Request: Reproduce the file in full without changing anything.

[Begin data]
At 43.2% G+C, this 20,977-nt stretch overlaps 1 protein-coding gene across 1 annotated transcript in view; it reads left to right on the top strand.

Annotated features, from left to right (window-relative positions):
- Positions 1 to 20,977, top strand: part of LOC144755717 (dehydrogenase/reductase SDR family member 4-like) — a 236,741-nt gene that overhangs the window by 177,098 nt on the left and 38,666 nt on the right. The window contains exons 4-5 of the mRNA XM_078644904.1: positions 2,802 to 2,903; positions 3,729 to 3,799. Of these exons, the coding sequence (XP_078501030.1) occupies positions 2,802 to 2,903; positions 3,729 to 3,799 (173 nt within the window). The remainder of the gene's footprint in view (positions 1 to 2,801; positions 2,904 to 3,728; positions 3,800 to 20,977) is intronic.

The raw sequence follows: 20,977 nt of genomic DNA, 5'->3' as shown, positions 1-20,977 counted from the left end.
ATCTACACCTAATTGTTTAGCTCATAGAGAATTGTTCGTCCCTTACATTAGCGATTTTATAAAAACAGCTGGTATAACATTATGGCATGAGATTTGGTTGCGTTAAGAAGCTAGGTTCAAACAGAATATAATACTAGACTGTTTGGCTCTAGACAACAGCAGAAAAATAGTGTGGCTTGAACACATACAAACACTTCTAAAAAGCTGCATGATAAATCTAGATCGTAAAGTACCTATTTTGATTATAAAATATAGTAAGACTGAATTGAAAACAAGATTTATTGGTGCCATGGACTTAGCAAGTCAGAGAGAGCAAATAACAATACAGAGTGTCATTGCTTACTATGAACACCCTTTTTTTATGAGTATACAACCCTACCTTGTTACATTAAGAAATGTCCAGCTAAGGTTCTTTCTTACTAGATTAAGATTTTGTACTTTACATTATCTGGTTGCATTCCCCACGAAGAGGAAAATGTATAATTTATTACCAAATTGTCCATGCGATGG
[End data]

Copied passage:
At 43.2% G+C, this 20,977-nt stretch overlaps 1 protein-coding gene across 1 annotated transcript in view; it reads left to right on the top strand.

Annotated features, from left to right (window-relative positions):
- Positions 1 to 20,977, top strand: part of LOC144755717 (dehydrogenase/reductase SDR family member 4-like) — a 236,741-nt gene that overhangs the window by 177,098 nt on the left and 38,666 nt on the right. The window contains exons 4-5 of the mRNA XM_078644904.1: positions 2,802 to 2,903; positions 3,729 to 3,799. Of these exons, the coding sequence (XP_078501030.1) occupies positions 2,802 to 2,903; positions 3,729 to 3,799 (173 nt within the window). The remainder of the gene's footprint in view (positions 1 to 2,801; positions 2,904 to 3,728; positions 3,800 to 20,977) is intronic.

The raw sequence follows: 20,977 nt of genomic DNA, 5'->3' as shown, positions 1-20,977 counted from the left end.
ATCTACACCTAATTGTTTAGCTCATAGAGAATTGTTCGTCCCTTACATTAGCGATTTTATAAAAACAGCTGGTATAACATTATGGCATGAGATTTGGTTGCGTTAAGAAGCTAGGTTCAAACAGAATATAATACTAGACTGTTTGGCTCTAGACAACAGCAGAAAAATAGTGTGGCTTGAACACATACAAACACTTCTAAAAAGCTGCATGATAAATCTAGATCGTAAAGTACCTATTTTGATTATAAAATATAGTAAGACTGAATTGAAAACAAGATTTATTGGTGCCATGGACTTAGCAAGTCAGAGAGAGCAAATAACAATACAGAGTGTCATTGCTTACTATGAACACCCTTTTTTTATGAGTATACAACCCTACCTTGTTACATTAAGAAATGTCCAGCTAAGGTTCTTTCTTACTAGATTAAGATTTTGTACTTTACATTATCTGGTTGCATTCCCCACGAAGAGGAAAATGTATAATTTATTACCAAATTGTCCATGCGATGG